Throughout "Zero Point", Ambrosio points towards an ominous future where the natural world has reclaimed the earth from a society that has lost its way.
“What the caterpillar calls the end, the world calls a butterfly.”
Maddox Arts is pleased to announce Maddalena Ambrosio’s ‘Zero Point’. The exhibition is comprised of installation, sculptures and digital prints and marks Ambrosio’s first London solo show since 2007. The Neapolitan artist has exhibited throughout Italy and internationally for over a decade.
Throughout ‘Zero Point’, Ambrosio points towards an ominous future where the natural world has reclaimed the earth from a society that has lost its way. Her response to the vision of this uncertain world is not one of trepidation, but rather, to be seen as a cause for celebration of natural beauty and as an opportunity to return to an age of harmony.
Through sculptural works st the artist appropriates icons of 21 century ephemera reimagining them in terra cotta. By framing these ubiquitous objects against such a timeless medium she is able to cast them in an otherworldly light revealing their inherent beauty and essential quiddity- rendering the familiar, arcane and the mundane, extraordinary. Video game controllers, household-cleaning products and digital cameras all become fossilised, artefacts-in-waiting for future generations. ‘Zero Point’ urges the viewer to acknowledge the transience of the material world and the need to readdress our relationship with it.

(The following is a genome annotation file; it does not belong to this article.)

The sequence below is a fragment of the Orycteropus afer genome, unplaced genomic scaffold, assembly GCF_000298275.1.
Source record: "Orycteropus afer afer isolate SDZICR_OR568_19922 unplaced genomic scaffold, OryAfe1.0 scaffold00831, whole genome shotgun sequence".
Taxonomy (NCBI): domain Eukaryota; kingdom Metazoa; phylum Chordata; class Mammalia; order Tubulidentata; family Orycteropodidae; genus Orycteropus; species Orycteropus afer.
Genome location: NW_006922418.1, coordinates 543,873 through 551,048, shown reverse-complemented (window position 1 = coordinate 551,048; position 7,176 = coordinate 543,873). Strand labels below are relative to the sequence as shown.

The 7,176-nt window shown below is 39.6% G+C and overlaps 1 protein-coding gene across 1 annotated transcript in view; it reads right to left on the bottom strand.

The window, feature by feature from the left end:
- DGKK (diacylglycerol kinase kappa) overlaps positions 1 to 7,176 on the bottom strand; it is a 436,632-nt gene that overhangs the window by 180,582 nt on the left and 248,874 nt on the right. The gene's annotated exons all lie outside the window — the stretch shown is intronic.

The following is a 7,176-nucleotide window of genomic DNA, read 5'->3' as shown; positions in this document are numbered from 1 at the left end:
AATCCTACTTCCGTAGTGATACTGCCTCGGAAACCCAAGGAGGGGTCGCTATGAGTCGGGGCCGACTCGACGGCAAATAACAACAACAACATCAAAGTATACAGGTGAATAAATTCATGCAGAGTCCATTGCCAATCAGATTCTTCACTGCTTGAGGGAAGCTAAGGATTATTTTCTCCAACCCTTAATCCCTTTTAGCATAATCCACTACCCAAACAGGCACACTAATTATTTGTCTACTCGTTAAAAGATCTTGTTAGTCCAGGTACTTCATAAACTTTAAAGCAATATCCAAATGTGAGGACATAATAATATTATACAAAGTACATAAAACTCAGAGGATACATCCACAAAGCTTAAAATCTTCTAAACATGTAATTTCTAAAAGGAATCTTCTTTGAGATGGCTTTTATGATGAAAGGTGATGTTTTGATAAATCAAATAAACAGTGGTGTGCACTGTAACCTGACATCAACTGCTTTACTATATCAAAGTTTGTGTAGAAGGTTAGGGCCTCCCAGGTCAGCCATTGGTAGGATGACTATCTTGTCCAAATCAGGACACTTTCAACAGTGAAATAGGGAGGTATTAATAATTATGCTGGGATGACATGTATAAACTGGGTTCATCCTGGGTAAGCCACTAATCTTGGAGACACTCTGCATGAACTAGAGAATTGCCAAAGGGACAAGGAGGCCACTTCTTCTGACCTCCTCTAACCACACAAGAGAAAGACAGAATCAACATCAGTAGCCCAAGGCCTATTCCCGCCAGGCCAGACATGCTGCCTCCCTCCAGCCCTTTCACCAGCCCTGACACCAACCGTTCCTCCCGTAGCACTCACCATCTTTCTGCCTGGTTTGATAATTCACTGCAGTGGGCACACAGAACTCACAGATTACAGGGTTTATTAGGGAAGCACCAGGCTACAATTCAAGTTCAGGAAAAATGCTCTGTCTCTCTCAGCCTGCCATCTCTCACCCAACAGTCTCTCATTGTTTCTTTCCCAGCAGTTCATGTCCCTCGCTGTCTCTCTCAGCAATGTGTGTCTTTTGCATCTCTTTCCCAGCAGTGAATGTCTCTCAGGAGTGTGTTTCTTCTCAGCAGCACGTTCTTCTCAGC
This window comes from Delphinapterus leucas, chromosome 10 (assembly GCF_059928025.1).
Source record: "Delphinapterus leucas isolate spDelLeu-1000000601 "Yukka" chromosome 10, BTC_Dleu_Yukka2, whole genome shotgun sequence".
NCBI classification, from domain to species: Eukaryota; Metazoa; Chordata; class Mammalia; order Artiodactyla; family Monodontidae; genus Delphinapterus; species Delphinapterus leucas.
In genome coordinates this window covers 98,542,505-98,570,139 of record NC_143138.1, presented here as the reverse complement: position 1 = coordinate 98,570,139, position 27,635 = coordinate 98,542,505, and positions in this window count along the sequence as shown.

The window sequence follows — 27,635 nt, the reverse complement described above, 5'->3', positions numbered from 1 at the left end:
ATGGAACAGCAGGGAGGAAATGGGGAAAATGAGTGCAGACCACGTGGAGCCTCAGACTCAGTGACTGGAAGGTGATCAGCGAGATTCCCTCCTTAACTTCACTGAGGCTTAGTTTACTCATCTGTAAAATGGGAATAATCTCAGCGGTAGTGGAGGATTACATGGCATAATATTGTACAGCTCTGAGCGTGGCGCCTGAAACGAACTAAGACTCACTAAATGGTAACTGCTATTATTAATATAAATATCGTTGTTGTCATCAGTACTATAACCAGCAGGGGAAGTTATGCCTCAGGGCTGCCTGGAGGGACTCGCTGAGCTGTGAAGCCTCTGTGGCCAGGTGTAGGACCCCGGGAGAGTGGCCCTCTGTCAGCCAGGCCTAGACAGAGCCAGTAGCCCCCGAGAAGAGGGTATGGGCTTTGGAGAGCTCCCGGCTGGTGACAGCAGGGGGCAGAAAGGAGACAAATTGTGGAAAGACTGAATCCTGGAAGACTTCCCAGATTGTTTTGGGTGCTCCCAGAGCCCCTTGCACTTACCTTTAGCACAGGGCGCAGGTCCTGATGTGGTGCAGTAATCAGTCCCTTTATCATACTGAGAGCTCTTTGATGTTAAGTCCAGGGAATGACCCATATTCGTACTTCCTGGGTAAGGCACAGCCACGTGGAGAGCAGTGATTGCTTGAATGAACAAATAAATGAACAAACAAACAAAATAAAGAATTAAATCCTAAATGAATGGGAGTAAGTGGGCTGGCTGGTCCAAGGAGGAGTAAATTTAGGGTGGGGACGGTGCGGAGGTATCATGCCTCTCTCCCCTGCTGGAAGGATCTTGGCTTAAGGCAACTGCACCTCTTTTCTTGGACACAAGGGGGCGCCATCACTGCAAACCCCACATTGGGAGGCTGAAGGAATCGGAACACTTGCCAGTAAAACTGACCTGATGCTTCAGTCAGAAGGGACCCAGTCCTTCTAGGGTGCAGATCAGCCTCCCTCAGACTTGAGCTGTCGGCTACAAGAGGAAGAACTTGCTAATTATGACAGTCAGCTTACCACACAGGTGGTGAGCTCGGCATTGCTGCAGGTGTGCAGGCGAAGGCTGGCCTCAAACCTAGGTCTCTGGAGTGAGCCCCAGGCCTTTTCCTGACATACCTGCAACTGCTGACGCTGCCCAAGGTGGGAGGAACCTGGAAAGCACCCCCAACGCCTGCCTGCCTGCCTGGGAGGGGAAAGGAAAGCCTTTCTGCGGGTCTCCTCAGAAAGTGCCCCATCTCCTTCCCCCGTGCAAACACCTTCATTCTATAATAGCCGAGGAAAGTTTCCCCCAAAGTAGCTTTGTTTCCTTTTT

In ‘Last Supper’, the artist delineates Da Vinci’s masterpiece to its constituent elements via digital mapping processes that drain the work of its painterly qualities leaving us a spectral impression that is at once familiar and alien. We are presented with a skeletal image of the iconic painting, the bones of its composition viewable and the genetics of its form revealed.
The doctrinal notion of Christian rebirth is reinterpreted into a digital era where the fundamentals of reality are expressed though computerized geometry and infinity is expressible through aesthetic- mathematical formulas. Echoes of the Italian Renaissance reverberate throughout ‘Zero Point’ as comparisons are drawn between our parallel epochs and their various disparities.
‘Bread’ utilizes a tower of interlocking baguette flutes that climb the height of the gallery before attempting to sprout through the gallery ceiling. Mirroring the double helix of genetic science, ‘Bread’ demonstrates Man’s irrepressible urge to progress, and evinces the destructive tendency of unfettered consumption. The broken communion bread is a further reminder of the Christian ritual of the Eucharist and the use of bread, like that of terra cotta, evokes a time when the senses were better attuned to nature.
Image: Maddalena Ambrosio - Untitled (Joystick), 2011
Preview: Tuesday 11th October 6.00-8.30
52 Brook’s Mews - London
Tuesday - Friday: 11am - 7pm Saturday - 12pm - 6pm Or by appointment